Wolves newcomer Neal faces uncertain future

For now, the future of new Timberwolves guard Gary Neal is up in the air, as the NBA's trade deadline looms.

Sam Sharpe/Sam Sharpe-USA TODAY Sports

MINNEAPOLIS — After his first Timberwolves practice, Gary Neal needed more than one set of instructions from a team staffer to navigate the Target Center’s labyrinth of hallways and elevators. As he was led from the Lifetime Fitness practice facility back to the dressing room Wednesday night, he studied the route, raising his eyebrows at its complexity.

He might not need to know it for long.

"I don’t know what’s going on," said Neal, who came from Charlotte to Minneapolis along with Miami’s 2019 second-round draft pick for Mo Williams last week. "I don’t know what’s going to happen."

The pre-NBA trade deadline rumor mill says the former Spurs sharpshooter would prefer a trade or buyout. Flip Saunders, the guy who dealt for him, insists neither of those courses is likely. Even if Neal does play out the rest of the season here, he’ll become an unrestricted free agent once it’s over.

In any case, the future is fluid.

"Whatever happens, happens," said Neal, who sat out last Wednesday’s game against Golden State and arrived in the Twin Cities on Wednesday afternoon. "I can’t control the future. I can’t predict the future. I can only control what I’m going to do, and I’m going to give my best effort night-in and night-out."

In the past, that effort centered on lights-out 3-point shooting — 39.8 percent in three seasons with the Spurs from 2010-13 that included big-time playoff performances. In 43 games with the Hornets this year, though, he dropped to 29.3 percent from beyond the arc and 35.9 from the field, both career lows, and 9.6 points per game.

Traded at last year’s deadline from Milwaukee to Charlotte, Neal doesn’t much resemble the San Antonio European pickup who hit a game-tying 3 in the first round of the 2011 playoffs and went off for 24 points in Game 3 of the 2013 NBA Finals. The Spurs plucked Neal from Spain in 2010 after he went undrafted in the NBA and bounced around overseas from 2007-10.

Before that, he sandwiched stints at La Salle and Towson around a rape allegation for which he was later acquitted. The Baltimore native played for two different high schools, too, transferring from Aberdeen to Calvert Hall College before his senior year.

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However long he’s here, he’ll be counted on to stretch the floor and score, Saunders said.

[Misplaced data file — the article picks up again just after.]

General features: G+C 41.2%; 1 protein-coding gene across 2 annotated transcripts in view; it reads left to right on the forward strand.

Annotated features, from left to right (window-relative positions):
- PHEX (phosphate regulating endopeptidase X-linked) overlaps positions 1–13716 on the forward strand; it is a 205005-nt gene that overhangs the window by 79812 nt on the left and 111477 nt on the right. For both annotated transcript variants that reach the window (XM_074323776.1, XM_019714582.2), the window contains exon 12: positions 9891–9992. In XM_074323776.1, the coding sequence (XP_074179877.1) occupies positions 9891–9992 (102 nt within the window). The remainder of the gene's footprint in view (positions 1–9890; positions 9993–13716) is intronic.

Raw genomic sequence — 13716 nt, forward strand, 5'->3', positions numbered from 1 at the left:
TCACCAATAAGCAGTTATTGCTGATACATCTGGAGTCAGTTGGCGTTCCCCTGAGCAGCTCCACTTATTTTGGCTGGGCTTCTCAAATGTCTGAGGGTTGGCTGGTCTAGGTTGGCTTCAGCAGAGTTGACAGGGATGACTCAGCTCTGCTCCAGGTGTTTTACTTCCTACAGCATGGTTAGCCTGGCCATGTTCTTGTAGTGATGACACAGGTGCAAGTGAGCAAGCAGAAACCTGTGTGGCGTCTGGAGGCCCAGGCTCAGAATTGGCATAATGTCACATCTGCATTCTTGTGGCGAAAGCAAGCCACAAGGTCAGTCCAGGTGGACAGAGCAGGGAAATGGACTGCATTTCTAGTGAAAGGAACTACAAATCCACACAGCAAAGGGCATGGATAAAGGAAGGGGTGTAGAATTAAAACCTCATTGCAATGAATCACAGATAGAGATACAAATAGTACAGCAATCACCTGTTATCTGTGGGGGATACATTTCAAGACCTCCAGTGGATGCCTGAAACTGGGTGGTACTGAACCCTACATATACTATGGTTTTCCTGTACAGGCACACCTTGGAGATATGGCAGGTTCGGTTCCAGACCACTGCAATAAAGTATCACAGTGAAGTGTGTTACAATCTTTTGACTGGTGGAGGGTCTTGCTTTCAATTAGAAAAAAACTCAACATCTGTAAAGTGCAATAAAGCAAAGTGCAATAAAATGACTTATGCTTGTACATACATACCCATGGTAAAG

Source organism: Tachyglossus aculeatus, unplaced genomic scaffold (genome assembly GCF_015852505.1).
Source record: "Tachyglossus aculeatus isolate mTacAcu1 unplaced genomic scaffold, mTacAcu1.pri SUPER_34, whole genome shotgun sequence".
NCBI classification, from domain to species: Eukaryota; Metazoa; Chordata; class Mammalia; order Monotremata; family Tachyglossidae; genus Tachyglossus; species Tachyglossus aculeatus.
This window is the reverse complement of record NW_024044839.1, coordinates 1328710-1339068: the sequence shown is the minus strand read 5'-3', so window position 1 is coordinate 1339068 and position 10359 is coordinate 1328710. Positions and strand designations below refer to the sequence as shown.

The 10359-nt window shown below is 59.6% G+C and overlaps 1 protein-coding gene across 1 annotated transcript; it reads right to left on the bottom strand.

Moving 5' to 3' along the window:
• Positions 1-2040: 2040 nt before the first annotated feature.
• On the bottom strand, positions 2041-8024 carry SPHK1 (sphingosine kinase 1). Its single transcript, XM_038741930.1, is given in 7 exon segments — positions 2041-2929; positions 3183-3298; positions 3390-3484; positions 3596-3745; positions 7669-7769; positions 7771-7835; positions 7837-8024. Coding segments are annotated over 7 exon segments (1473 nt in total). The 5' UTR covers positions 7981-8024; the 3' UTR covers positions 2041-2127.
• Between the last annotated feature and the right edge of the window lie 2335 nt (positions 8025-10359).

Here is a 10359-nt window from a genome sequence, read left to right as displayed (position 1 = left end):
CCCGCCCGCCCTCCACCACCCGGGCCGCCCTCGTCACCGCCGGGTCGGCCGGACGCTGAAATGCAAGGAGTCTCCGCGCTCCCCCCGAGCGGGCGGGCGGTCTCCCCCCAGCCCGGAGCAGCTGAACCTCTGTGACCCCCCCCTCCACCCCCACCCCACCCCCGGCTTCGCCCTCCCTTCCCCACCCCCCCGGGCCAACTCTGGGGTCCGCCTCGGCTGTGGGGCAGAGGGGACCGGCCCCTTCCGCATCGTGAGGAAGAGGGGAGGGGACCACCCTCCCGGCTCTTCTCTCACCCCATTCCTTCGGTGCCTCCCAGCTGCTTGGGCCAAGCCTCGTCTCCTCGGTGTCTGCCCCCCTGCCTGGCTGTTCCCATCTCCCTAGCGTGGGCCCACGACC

"I like Gary, because he’s got the ability to really shoot the ball," Saunders said. "He’s got the ability to make 3s, and with (point guard) Ricky (Rubio) and his ability to penetrate and find people, there’s nothing wrong with having somebody like that. He’s played in big games. He’s played in big games for Charlotte. He played in big games when he was in San Antonio, so I believe he can fit into what we’re trying to do."

For how long, though?

It makes sense Neal would encourage a buyout or trade that sends him to a contender; Atlanta has been mentioned as a possibility. And it’s unlikely he sticks around with a rebuilding Wolves team after this season, when he’ll hit the open market.

Saunders said Wednesday evening he doesn’t "anticipate we’re going to do something" regarding any trades, "because usually at this time, you’re pretty far down the line on things. We’re not really far down the line on anything. But you’ll listen till the (deadline) comes. So there’s some things that might happen. Usually, it’s a domino effect; something else has to happen with other people to trigger some things. So I guess we’ll wait and see what happens here over the next 18 hours or whatever it is."

Saunders’ comments came before reports of a possible Thaddeus Young-for-Kevin Garnett trade surfaced late Wednesday night.

He openly refuted the notion of buying Neal out, too. "We didn’t trade for Gary with the idea that we were going to buy him out, so we have had no conversations, and that’s not something we’re looking into. We want to get players that we feel can come in and see how they fit in with us. If they do, they can maybe become a long-term-type guy."

But for now, that’s all up in the air as Neal tries to blend into his newest surroundings.

"Flip’s been around, been coaching for a long time," Neal said. "I’m pretty sure his expectations of me are the same expectations I have of myself — coming in, be a professional and compete night-in and night-out. Everything else will figure itself out like it always has."

The Wolves have one more practice Thursday afternoon before officially closing the All-Star break Friday at home against the Suns.

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